5 Tips for Setting Better Debt Elimination Goals

By Miranda Marquit

As we move into a new year, many of us are looking at making financial resolutions. When it comes to money goals, paying down debt is routinely one of the top resolutions.

If you’re hoping to set debt elimination goals for the new year, though, it’s important to do it right. You’ve probably heard about the number of people who fail on their resolutions shortly after the year starts.

The good news is that you don’t have to be one of them. Here are a few tips for setting better debt elimination goals.

1. Be Realistic

We’ve all read the inspiring stories of people who pay off tens of thousands of dollars in a matter of months. While these stories can pump you up, it’s important to recognize that your situation might be very, very different.

Rather than assuming that it will all be taken care of in one year, it’s important to be realistic about your timeline. There’s nothing wrong with acknowledging that maybe you need two or three years to pay off your debt.

Review your situation, and figure out how much you can realistically commit to paying off your debt. Set a goal that stretches you a bit, but not one that is impossible.

2. Break it Down into Chunks

With debt elimination goals, sometimes you’re better off breaking it down into manageable chunks than focusing on the big number. Rather than saying, “I’m going to pay off $10,000 in debt,” consider setting a goal like, “I will put $300 a month toward debt reduction.”

With this approach, you’re not going to pay off all your debt in one year — it will take three. But it also might be more manageable, especially if you experience financial setbacks.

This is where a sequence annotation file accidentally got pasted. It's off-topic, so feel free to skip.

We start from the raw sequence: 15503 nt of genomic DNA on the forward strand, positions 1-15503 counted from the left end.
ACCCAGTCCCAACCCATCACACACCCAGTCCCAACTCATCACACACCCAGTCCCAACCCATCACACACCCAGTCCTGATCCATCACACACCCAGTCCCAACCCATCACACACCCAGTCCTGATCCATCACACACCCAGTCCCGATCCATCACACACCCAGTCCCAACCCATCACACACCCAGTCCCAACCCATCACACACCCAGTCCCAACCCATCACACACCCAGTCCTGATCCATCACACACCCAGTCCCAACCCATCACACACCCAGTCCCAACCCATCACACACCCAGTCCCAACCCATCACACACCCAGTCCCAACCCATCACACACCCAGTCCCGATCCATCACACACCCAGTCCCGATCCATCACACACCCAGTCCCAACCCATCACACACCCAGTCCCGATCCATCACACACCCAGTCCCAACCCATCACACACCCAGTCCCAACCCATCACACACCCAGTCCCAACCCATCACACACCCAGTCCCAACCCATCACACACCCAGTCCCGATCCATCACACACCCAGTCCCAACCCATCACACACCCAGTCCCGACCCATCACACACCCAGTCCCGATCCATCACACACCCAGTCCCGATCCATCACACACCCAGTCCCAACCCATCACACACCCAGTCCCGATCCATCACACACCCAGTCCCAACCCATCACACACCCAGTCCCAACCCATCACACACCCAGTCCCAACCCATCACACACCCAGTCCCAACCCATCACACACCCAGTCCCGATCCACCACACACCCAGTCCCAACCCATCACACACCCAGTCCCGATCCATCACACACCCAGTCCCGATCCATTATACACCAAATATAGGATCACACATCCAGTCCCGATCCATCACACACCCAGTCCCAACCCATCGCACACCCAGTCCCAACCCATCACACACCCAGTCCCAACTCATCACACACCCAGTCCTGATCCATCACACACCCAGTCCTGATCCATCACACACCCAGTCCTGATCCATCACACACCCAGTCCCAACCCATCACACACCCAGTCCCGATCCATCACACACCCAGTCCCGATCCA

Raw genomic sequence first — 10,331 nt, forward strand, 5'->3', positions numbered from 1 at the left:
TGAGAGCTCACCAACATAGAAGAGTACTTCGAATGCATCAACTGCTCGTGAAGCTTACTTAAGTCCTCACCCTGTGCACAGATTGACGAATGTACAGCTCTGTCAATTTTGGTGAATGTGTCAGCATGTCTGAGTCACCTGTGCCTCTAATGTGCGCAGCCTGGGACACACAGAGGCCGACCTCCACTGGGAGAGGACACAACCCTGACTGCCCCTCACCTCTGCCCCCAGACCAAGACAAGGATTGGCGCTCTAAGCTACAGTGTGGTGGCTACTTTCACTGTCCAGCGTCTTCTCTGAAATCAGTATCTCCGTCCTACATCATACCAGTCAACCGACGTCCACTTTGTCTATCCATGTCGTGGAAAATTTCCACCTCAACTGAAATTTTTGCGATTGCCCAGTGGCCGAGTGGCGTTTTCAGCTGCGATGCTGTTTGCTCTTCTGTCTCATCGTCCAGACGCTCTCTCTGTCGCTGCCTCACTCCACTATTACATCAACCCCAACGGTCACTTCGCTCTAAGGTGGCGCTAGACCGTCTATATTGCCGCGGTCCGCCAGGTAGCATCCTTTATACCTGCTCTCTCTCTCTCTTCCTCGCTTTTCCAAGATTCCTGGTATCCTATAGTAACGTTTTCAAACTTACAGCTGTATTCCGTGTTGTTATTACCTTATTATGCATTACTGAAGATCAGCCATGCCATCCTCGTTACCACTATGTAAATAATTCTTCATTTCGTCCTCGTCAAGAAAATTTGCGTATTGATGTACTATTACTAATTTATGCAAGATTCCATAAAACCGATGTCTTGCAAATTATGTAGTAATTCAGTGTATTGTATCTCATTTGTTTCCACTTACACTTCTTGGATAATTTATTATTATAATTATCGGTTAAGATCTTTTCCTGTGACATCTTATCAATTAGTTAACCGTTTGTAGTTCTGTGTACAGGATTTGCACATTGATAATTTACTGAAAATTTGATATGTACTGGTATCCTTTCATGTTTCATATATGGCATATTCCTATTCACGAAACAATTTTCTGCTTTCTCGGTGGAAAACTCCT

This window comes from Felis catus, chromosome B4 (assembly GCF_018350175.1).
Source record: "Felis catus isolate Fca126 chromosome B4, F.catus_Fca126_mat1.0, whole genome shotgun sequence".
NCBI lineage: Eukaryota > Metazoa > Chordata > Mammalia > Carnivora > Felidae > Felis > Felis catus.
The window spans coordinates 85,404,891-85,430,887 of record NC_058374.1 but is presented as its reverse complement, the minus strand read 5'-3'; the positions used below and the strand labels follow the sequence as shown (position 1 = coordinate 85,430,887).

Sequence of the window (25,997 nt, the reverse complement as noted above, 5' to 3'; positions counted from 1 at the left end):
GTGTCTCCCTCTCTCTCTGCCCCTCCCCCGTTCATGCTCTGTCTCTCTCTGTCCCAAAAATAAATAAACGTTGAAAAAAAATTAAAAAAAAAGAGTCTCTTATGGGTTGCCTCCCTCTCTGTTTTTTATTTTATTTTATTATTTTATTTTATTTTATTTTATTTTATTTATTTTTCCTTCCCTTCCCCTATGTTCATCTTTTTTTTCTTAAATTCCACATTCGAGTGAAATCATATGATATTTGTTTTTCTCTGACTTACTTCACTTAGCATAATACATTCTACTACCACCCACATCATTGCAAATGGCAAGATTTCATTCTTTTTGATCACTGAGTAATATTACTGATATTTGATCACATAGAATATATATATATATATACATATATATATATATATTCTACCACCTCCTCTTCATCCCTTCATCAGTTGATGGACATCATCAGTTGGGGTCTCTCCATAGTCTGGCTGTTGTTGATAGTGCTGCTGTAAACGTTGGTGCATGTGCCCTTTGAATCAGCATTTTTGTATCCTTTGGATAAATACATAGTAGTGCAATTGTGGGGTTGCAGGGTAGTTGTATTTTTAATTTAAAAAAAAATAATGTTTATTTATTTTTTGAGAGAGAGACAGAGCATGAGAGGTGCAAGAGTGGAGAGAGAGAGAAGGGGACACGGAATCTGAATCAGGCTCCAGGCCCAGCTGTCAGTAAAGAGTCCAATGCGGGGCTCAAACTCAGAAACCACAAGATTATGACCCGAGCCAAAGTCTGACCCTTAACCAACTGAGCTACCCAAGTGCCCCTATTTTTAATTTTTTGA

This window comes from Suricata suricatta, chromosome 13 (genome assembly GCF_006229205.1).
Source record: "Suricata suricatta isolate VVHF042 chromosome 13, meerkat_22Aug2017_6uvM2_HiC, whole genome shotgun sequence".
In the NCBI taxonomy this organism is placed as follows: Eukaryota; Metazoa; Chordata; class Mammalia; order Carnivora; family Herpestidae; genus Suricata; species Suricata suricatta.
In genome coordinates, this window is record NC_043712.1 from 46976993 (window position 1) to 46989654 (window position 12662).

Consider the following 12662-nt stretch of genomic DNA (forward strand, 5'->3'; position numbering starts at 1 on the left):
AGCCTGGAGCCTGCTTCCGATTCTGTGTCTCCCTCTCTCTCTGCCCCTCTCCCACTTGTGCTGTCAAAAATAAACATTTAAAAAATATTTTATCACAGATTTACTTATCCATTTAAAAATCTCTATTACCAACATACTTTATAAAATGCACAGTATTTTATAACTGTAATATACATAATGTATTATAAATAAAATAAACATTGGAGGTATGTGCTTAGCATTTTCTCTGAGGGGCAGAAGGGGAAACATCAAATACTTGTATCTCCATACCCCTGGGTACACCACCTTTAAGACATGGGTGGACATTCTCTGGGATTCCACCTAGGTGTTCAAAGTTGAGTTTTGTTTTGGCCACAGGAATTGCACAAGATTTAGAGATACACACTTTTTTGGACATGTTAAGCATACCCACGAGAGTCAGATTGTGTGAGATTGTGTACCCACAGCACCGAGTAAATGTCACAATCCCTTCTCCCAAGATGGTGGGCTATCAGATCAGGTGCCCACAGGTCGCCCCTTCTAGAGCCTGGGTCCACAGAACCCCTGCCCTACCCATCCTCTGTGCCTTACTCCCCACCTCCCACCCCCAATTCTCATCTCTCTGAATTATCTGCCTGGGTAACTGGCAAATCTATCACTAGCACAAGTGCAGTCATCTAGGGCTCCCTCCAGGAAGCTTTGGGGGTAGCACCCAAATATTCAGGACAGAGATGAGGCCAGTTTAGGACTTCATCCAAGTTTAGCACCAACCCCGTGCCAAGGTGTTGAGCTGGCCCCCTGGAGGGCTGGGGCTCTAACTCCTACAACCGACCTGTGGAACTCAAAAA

The other great thing about making manageable chunks is that if you have extra money, you can put it toward debt reduction, exceeding your monthly goal and giving you a reason to feel good about keeping going.

3. Don’t Assume You Have to Cut All Wants

Financially, you’ll be better off if you just stop spending on all the things you love and put every extra penny that doesn’t go toward what you need to live toward your debt elimination goals.

But let’s be real. How long do you think you’ll actually last with that goal?

Consider budgeting in small pleasures. Allow yourself a latte or two each week. Let yourself go to lunch with a friend twice a month. These small pleasures probably won’t make a huge difference to your debt repayment. Forgoing them likely won’t have you out of debt several years earlier.

However, keeping some of these small pleasures in your life could potentially be really good for your morale. If spending $10 a week on lattes will keep you sane so you stick to your debt elimination goals, rather than finally getting fed up with it and giving into a shopping binge, that’s a win.

4. Build In Milestones

Don’t forget to create milestones for your debt elimination goals. Mark the occasion when you manage to pay off your first $1,000 in debt, and then later when you’ve gotten rid of $2,500 in debt. Set up milestones that allow you to see your progress.

Being able to see your progress is a huge deal. Even if your reward for reaching a milestone is simply to buy an inexpensive treat and watch TV at home, it can be very fulfilling.

Along with that, consider creating a goal chart of some kind. Whether it’s coloring in a large thermometer to mark your progress or using some sort of sticker chart, being able to visually track your progress past milestones can make a big difference in helping you stay motivated.

5. Treat it Like a Game

Consider gamifying your debt elimination goals. You might start with an initial goal of putting $300 a month toward paying down your debt, but are there ways to challenge yourself to put more into it?

Look for ways to exceed your goal, and see how creative you can get. If you have a significant other, find items that you can sell for money to put toward debt reduction and then have a competition to see who can sell the most items, or who can raise the most money from the sold items.

It’s also possible to make cost-cutting a game. Can you save more money in groceries next week than you did this week? All savings go toward putting extra toward debt elimination. This approach also works for making extra money from side hustles like walking dogs or driving for Lyft.

In the end, the key to success with your debt elimination goals is being realistic and staying motivated, as well as finding the right tools to help you. If you can find ways to do that, you are more likely to demolish your debt.